The short answer: innovation isn’t always driven by technology. For the long answer -- read along.
Sorting out the Fundamentals
The long answer weaves us through a maze of expertise, process and collaboration throughout the enterprise and legal spaces, leaving us with many more questions than answers. Let’s start at Legal Tech NYC, which brought together many eDiscovery vendors to mingle with prospective customers and members of the legal profession.
Among them was Stratify, who sponsored a “supersession” called "Whatever Happened to Rule 1?" The session aimed to probe whether increasing data volumes and eDiscovery costs (together with the rise of complex, global litigation matters) has led many legal observers to question whether Rule 1 -- that is, the goal to a just, speedy and inexpensive resolution of every action and proceeding -- has been all but repealed? The panel of judges and chief counsels from the United States, Canada and the UK tackled issues of that and addressed cooperation vs. zealous advocacy, rescuing civil justice from the costs of eDiscovery and winning on the law instead of winning on eDiscovery.
Stratify's Bayer recounted the industry clearly had their issues to sort out, even at the most basic levels. Even defining affordable or speedy isn’t always easy. So it’s hard to imagine if these basic questions are left unresolved, how can we ever figure out what will innovate an industry that encompasses so many different perspectives and lots of information.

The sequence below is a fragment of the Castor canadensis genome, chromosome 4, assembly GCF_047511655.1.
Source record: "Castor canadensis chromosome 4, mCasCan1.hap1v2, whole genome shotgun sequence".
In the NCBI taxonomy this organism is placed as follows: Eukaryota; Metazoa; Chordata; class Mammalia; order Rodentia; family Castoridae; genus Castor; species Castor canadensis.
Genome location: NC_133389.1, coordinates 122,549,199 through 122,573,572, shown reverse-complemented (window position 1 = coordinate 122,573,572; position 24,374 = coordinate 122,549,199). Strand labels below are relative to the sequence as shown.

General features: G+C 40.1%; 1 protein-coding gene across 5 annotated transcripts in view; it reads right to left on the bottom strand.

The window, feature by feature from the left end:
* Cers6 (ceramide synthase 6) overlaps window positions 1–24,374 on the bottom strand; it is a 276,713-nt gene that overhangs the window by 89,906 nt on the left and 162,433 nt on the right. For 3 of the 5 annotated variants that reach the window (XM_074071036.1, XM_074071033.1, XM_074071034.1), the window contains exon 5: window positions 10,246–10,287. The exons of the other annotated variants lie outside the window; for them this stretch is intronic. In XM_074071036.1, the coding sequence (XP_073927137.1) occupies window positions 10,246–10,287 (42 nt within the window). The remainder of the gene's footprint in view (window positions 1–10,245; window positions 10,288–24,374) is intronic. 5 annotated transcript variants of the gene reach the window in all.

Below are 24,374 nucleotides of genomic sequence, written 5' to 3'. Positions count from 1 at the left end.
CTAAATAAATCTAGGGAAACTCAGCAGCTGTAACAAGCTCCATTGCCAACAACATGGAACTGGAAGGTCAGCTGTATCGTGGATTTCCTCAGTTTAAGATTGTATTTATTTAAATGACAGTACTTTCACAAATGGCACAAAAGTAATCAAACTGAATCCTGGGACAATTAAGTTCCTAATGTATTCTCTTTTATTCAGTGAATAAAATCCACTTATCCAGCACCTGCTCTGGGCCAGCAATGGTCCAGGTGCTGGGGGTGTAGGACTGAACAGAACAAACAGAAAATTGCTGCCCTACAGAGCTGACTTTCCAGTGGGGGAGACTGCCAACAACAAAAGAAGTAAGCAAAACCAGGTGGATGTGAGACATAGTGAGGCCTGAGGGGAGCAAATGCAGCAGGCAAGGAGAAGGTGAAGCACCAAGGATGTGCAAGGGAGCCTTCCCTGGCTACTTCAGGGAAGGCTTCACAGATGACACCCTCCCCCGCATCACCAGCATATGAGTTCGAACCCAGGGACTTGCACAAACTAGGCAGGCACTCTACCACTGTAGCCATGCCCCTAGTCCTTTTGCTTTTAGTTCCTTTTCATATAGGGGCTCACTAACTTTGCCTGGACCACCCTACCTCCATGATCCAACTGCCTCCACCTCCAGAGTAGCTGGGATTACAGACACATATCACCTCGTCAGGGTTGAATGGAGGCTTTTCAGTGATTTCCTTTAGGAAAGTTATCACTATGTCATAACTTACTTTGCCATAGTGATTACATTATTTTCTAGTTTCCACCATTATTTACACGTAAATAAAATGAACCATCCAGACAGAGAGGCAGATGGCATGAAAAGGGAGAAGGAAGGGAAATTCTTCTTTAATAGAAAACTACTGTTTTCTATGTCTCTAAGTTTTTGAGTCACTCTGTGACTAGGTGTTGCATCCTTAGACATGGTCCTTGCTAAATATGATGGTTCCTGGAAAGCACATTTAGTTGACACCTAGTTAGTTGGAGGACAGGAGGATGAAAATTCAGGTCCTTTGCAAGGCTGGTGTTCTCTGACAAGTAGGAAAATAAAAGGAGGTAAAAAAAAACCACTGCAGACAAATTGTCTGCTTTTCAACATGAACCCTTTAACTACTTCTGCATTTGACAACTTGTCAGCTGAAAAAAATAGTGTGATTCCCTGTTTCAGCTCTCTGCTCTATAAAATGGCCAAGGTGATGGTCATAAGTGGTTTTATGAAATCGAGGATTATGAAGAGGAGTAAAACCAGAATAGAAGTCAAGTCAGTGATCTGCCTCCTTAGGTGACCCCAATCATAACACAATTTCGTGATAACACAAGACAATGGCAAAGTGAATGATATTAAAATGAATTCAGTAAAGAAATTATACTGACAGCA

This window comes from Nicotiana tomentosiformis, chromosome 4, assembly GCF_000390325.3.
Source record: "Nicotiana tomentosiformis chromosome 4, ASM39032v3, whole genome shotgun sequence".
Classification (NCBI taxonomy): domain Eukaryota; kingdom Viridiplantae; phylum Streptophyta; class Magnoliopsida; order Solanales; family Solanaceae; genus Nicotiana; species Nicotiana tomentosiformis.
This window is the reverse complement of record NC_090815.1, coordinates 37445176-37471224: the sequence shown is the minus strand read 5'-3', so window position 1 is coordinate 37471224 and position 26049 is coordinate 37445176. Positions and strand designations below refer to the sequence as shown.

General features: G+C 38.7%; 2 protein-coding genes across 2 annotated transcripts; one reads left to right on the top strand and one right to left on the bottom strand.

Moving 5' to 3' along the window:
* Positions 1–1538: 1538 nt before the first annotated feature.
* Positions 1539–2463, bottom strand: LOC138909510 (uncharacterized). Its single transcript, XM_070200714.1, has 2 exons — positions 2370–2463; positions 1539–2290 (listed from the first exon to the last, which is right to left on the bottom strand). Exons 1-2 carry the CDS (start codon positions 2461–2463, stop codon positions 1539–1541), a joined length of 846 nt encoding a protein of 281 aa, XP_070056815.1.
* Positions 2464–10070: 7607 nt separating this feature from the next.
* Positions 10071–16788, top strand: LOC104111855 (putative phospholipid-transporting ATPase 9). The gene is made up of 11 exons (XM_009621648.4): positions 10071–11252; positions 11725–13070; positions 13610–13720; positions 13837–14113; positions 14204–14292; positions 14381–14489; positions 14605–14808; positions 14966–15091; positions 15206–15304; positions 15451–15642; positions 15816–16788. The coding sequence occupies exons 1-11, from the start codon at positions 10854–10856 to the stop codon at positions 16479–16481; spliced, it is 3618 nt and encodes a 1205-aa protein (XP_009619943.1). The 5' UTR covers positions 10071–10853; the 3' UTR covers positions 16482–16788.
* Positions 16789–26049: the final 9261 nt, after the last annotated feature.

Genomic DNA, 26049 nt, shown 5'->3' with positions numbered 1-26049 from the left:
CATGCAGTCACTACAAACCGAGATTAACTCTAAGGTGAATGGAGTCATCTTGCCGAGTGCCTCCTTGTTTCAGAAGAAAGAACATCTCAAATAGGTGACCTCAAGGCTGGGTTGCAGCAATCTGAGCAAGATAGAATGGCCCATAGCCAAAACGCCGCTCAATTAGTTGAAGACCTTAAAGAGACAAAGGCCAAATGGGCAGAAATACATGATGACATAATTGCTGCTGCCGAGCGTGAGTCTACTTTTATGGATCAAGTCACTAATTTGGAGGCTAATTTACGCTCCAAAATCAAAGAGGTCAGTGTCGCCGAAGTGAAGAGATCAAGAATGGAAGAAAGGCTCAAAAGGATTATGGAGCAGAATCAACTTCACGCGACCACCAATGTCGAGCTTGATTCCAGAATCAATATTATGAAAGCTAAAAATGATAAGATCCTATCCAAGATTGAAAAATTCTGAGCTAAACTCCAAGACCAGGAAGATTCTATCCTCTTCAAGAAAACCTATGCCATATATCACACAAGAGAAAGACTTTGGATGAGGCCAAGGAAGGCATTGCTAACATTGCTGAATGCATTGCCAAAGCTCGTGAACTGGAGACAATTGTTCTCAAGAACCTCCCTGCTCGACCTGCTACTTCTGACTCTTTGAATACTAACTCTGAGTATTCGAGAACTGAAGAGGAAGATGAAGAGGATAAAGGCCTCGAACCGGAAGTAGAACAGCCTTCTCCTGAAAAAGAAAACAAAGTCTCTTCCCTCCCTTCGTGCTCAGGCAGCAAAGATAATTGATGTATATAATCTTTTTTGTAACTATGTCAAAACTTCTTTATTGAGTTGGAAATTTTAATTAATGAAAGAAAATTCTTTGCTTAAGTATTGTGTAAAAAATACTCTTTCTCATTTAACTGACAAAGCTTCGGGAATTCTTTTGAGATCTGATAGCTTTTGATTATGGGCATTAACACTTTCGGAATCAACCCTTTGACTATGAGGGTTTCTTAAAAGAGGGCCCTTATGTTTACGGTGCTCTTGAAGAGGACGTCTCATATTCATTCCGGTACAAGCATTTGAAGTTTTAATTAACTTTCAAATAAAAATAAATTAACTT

They Hybrid Approach
Bayer thinks that what the industry currently provides for eDiscovery is as fast and accurate as it can be. At its core, there isn’t much more to be gained, for there isn’t just one technology model that can simplify the process for everyone. But yet, organizations continually seek simple technological solutions for a very complex infrastructure. The real innovation, Bayer says, works to simplify both the process and the technology. And that begins with collaboration.
As more General Counsels sit down with Chief Information Officers, they can begin to dissect a company’s infrastructure.
Taking Enterprise Policy to a Higher Level
Just as panelists debated whether it was better to win the law or win eDiscovery, organizations within the enterprise need to figure this out as well. Bayer says that more compliance is needed, as companies struggle to manage the information they have. The information will only continue to grow, as will the issues surrounding it.
Stratify, for example, works with its customers to help them bring coherency into a complex model and integrate the processes into its business model. Other vendors would be wise to the same, if they aren’t already. Bridging the intellectual with the informational can innovate communications, which can lead to better governance processes.
Advanced, but Scalable Solutions
Ultimately, Bayer says, solutions that offer more advanced, but scalable solutions will help drive costs downs and help companies perform better at all levels. As well, companies are behooved to continually evaluate the significance of their data and re-evaluate their answers to even those most basic questions. A company’s affordability is likely to change, having a solution that can scale to its needs is critical.